After sitting, relaxed in the bar for quite a while we eventually decided to travel up the stairs to see if the show had started yet. After paying our £6 to get in for these three bands we found ourselves standing in the relatively empty venue room with English metallers, and opening band Amenti half way through their performance. They play metal with strong thrash metal influences, but although having a few moments when things picked up a bit the set was rather bland and uninteresting.

A while later, and after the short chat with Sy where he also disclosed he has this very website, Metal Storm, in his favourites on his computer, Onslaught were set up and ready to take the stage. The room was inhabited by roughly 25 or 30 audience members but the set never seemed to have any quiet moments at all. The people that were in there were true, real metallers, some that seemingly knew every word of the Onslaught songs, all of us in there were passionate about metal and we were not going to let the lack of a large audience put a dampener of the show one bit.



If we were not shouting along to the classic "Metal Forces" or joining in of the "burn! burn! burn!" of a new song "Burn" us right in front of the stage were letting the hair fly all over the place to the 100% fast, pounding thrash metal that was in front of us. The size of the stage, the size of the room all made it feel although this was a show in our home's front room, this was the definition of an intimate metal show. Both new and old songs found their way into the set, "Killing Peace" and the Exodus-like cutting edge of "Twisted Jesus" from the new album and of course the great "Onslaught (Power From Hell)" to close the set left us all having witnessed a truly fantastic thrash attack.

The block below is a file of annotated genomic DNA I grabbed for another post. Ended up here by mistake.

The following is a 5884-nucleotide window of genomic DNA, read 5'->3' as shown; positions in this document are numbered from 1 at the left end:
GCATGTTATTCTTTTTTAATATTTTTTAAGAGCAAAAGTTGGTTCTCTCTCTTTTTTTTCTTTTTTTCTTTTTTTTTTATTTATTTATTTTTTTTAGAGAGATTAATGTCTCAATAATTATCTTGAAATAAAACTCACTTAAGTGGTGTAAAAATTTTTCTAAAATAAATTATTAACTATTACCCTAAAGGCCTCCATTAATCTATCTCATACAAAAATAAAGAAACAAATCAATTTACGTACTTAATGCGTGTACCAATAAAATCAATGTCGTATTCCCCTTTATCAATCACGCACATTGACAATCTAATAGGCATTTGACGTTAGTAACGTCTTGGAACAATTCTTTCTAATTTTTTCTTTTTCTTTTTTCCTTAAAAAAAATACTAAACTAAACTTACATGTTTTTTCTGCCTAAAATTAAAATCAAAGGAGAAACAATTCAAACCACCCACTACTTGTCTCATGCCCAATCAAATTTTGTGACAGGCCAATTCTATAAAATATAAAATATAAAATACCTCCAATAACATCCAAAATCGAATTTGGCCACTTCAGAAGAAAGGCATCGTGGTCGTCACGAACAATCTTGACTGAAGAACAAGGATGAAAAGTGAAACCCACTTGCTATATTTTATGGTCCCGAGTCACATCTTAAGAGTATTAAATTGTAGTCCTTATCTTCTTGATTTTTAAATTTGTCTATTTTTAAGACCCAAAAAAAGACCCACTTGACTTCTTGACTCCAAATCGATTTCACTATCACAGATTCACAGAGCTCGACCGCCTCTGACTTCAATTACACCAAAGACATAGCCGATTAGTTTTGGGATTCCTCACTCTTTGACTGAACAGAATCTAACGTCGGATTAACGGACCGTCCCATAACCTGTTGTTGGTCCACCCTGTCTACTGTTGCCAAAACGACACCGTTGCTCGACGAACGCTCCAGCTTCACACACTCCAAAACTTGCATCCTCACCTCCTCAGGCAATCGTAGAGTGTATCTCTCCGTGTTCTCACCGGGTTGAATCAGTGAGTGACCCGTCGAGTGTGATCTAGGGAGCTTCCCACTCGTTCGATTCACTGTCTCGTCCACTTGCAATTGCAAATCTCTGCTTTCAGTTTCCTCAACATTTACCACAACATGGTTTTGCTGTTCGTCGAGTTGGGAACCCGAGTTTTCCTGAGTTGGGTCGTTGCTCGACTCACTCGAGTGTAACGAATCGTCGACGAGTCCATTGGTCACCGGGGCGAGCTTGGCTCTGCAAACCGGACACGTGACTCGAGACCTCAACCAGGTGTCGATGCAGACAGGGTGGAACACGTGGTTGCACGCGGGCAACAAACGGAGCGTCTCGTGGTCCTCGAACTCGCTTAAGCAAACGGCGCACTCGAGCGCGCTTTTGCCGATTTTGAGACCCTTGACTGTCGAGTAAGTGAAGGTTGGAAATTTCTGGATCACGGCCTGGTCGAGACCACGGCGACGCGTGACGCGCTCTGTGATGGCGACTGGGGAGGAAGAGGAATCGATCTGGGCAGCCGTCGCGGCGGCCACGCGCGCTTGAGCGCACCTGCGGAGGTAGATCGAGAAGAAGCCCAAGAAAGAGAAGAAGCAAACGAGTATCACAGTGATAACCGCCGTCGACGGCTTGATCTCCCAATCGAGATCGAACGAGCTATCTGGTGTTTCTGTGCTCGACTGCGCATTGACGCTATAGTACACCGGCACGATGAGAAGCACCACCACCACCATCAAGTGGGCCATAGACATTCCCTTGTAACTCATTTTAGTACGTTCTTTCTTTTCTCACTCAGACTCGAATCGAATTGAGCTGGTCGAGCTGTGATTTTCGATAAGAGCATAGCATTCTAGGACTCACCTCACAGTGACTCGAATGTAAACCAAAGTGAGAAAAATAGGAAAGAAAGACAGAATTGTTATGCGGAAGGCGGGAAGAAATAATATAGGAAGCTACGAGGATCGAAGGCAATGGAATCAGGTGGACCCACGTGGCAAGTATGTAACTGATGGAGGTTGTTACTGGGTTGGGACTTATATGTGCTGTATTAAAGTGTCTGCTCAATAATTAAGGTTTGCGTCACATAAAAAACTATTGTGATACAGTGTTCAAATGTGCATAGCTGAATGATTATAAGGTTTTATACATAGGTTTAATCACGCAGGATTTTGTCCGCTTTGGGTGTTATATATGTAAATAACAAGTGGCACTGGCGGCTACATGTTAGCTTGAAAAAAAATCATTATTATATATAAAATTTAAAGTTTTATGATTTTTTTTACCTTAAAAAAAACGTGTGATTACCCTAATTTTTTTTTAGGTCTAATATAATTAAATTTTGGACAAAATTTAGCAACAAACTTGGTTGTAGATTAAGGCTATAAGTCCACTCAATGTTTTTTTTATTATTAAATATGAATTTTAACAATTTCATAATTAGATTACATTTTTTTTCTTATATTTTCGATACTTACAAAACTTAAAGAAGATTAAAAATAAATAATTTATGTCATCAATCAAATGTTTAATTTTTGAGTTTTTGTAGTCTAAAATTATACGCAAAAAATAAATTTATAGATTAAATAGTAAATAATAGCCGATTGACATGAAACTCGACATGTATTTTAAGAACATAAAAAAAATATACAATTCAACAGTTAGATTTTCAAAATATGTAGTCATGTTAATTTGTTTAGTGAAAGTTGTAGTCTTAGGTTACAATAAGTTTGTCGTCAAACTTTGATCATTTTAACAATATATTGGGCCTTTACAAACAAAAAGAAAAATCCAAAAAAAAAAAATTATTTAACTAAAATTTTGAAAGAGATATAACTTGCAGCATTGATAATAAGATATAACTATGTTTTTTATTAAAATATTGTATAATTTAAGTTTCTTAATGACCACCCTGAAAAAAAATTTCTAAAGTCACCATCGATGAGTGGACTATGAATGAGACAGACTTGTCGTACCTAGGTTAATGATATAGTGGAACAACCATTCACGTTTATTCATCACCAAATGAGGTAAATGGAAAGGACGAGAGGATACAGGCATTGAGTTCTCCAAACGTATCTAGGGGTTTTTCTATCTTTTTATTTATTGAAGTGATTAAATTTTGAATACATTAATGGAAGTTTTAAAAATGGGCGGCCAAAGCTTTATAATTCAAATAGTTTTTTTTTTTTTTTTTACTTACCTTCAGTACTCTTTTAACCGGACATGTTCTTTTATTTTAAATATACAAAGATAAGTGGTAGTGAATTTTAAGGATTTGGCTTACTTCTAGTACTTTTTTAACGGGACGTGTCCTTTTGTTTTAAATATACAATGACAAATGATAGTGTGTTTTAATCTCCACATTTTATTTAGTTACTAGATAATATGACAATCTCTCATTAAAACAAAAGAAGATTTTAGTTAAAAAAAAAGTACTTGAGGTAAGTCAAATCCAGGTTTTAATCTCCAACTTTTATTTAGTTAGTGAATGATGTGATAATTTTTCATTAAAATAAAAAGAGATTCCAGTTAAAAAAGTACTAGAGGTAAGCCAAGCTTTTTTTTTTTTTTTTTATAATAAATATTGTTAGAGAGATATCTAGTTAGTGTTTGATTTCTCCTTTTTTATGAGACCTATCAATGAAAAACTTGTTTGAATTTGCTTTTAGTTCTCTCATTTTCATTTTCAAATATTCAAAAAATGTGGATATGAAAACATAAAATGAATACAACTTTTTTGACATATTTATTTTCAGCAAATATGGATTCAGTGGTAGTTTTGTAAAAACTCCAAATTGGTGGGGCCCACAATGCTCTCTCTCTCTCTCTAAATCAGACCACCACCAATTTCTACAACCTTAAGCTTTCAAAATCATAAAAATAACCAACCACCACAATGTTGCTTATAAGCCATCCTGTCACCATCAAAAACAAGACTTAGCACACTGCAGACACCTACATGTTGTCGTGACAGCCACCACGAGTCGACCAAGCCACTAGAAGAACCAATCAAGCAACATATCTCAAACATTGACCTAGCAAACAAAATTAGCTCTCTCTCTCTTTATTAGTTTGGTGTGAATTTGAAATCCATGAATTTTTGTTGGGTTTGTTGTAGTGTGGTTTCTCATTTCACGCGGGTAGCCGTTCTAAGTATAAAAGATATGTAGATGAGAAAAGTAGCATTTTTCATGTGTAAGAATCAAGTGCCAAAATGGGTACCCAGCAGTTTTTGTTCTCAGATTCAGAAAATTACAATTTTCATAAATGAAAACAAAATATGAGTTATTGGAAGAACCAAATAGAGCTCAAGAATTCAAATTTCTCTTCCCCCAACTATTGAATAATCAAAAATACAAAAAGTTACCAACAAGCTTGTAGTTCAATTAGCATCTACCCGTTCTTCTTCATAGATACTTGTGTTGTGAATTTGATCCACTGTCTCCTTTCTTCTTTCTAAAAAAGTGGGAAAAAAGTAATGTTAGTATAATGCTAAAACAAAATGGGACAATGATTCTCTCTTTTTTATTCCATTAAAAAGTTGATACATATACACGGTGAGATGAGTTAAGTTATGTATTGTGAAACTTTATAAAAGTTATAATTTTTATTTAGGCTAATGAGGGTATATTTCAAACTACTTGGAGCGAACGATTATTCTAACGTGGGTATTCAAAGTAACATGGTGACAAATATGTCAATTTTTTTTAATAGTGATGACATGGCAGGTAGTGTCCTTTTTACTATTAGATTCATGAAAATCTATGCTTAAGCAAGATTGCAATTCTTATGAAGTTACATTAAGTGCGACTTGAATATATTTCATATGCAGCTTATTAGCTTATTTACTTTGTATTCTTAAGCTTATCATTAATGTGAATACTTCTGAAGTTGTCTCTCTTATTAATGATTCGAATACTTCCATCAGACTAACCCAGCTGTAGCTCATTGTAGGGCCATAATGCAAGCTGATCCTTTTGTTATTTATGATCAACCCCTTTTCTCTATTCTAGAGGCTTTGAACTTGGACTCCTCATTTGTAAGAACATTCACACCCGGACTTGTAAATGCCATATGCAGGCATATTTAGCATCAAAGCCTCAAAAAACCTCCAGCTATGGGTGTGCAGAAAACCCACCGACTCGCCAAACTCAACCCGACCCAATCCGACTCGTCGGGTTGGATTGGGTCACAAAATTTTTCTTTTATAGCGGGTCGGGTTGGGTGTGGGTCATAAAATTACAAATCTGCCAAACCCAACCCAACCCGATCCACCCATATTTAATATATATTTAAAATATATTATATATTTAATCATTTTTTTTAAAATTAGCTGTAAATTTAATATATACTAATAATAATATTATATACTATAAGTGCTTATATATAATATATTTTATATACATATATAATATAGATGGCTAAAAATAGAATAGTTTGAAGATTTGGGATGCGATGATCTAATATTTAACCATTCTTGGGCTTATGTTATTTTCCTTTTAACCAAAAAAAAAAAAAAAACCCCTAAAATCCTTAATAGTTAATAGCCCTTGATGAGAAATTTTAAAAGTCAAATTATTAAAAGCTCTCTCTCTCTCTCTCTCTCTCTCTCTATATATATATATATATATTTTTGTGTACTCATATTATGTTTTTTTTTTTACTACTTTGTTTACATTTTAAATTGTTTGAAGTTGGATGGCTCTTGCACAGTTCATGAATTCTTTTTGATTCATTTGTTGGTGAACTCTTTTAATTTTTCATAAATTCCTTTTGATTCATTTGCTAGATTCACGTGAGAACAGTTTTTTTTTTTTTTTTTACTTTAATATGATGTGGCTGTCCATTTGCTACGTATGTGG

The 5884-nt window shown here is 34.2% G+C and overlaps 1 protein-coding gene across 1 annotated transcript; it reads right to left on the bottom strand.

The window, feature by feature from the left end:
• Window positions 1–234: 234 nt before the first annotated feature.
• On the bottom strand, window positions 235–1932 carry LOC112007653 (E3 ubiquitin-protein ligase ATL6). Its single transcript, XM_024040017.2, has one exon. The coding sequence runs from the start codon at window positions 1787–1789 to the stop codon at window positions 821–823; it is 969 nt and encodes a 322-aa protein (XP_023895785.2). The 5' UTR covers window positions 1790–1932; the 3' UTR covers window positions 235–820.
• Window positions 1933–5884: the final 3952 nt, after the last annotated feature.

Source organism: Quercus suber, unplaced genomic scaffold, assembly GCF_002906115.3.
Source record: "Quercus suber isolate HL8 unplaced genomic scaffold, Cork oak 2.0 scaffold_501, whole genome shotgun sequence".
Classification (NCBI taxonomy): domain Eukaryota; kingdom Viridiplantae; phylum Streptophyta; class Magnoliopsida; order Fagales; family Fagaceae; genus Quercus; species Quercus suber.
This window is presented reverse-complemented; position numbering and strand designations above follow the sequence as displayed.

Setlist:



Eventually it was cracked brain o' clock and after the addition of some stage lights and a smoke machine it was time for the German thrash gods Destruction to take to the little rising of the floor, also known as the stage. Straight into "Curse The Gods" and we knew they meant business. At most there was probably 50 onlookers in this small room, but there was no mistaking that we were all there for thrash metal quality that was on the menu for the night, Destruction inparticular. each individual of the small audience all played their part in the show - I doubt anyone in the room was not screaming "nailed to the fucking cross!" which got the adrenaline pumping higher than before in the night.